4. Inferior to the pubovesical pouch is the rectopubic space.
  5. Posterior to the rectum is the presacral space.
  6. The pubosacral ligamentous complex includes the lateral cervical ligament, pubovesical ligament, and the suspensory ligament of the ovary.
  7. Perivisceral fascia is a condensation of transversalis fascia.
  8. The pubovesical ligament blends with the perivesical fascia in the female and the periprostatic fascia in the male.
  9. Parietal pelvic fascia refers to transversalis fascia of the pelvis.
  10. Parietal pelvic fascia extends onto the pelvic viscera as the visceral pelvic fascia.
  11. The rectouterine pouch separates the anterior fornix of the vagina from the retrorectal space.
  12. Visceral pelvic fascia refers to the extraperitoneal connective tissue of the pelvis.
  13. Parietal pelvic fascia reflects off the pelvic wall to from the pubovesical ligamentous complex.
  14. Between the os of the uterus and the isthmus of the uterus is the cavity of the uterus.
  15. Between the peritoneal cavity and the ampulla of the uterus is the os of the uterine tube.
  16. The supensory ligament of the ovary is derived from extraperitoneal connective tissue whereas the ovarian ligament is derived from pelvic visceral fascia.
  17. Within the broad ligament and along the lateral margin of the uterus there is an anastomosis between the ovarian and vaginal arteries.
  18. The lateral ligament of the uterus is derived from peritoneum whereas the broad ligament of the uterus is derived from parietal visceral fascia.
  19. The mesosalpinx plus the mesometrum plus the mesovarium equals the broad ligament whereas the broad ligament minus the mesosalpinx equals the parametrium.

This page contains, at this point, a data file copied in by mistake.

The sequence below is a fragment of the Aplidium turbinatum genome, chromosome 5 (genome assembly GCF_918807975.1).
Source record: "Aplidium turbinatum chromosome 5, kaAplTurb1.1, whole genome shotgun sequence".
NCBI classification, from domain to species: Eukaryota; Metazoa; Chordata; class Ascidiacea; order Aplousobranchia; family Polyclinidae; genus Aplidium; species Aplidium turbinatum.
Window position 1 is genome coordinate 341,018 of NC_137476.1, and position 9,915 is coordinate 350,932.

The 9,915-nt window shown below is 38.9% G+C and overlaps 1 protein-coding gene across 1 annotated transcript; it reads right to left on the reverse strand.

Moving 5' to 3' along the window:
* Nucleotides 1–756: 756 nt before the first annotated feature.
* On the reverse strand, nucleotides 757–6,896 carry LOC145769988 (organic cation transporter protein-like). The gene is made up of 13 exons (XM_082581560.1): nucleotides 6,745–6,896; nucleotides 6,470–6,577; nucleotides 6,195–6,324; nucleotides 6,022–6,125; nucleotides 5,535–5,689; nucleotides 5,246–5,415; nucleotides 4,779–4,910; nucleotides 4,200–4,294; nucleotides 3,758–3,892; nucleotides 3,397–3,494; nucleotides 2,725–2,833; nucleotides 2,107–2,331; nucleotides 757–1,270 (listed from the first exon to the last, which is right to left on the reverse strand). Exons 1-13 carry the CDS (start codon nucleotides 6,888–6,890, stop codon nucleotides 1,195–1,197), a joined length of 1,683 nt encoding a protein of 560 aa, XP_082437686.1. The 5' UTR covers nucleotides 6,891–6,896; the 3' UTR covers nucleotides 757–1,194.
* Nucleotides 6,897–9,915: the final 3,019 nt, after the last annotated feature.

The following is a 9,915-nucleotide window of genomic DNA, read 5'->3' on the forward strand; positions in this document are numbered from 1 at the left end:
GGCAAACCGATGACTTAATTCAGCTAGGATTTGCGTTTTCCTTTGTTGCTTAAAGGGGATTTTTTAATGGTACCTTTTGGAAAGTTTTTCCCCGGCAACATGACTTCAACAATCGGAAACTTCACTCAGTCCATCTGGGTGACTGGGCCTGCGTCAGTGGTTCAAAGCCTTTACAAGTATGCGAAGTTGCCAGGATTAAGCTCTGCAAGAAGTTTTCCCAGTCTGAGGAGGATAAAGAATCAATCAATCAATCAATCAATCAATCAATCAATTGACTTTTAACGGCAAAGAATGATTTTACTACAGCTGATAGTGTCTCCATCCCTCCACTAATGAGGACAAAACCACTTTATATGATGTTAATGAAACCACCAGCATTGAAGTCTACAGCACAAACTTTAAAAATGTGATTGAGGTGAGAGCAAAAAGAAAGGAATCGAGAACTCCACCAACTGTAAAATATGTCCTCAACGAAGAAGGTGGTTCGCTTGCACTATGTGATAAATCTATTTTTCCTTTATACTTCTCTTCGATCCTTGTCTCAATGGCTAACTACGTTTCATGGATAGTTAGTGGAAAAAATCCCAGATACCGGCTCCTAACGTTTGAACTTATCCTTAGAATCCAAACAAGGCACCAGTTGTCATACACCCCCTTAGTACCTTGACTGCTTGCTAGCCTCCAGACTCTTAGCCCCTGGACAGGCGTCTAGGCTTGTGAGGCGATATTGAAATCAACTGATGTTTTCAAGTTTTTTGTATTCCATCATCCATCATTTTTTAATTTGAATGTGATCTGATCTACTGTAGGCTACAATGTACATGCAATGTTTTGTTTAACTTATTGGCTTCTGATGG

20. The uterus is normally anteverted and retroflexed.
  21. The lumbosacral trunk is formed by part of the L4 and all of the L5 dorsal ramus.
  22. There are five paired lumbar arteries and an unpaired iliolumbar artery.
  23. The superior, middle, and inferior rectal arteries are branches of the posterior division of the internal iliac artery.
  24. The superior vesical arteries are the most distal branches of the patent umbilical artery.
  25. The artery of the vas deferens is a branch of the internal iliac artery whereas the cremesteric artery is a branch (of a branch) of the external iliac artery.
  26. An anastomsis of the internal and external iliac arteries is located in the iiiac fossa.




key Access Control:

-- LorenEvey - 07 Sep 2011

This topic: Main > WebHome > AbdomenPelvisPerineumQuestions > TopographyPelvicViscera
Topic revision: 07 Sep 2011, UnknownUser
This site is powered by FoswikiCopyright © by the contributing authors. All material on this collaboration platform is the property of the contributing authors.
Ideas, requests, problems regarding Structural Basis of Medical Practice? Send feedback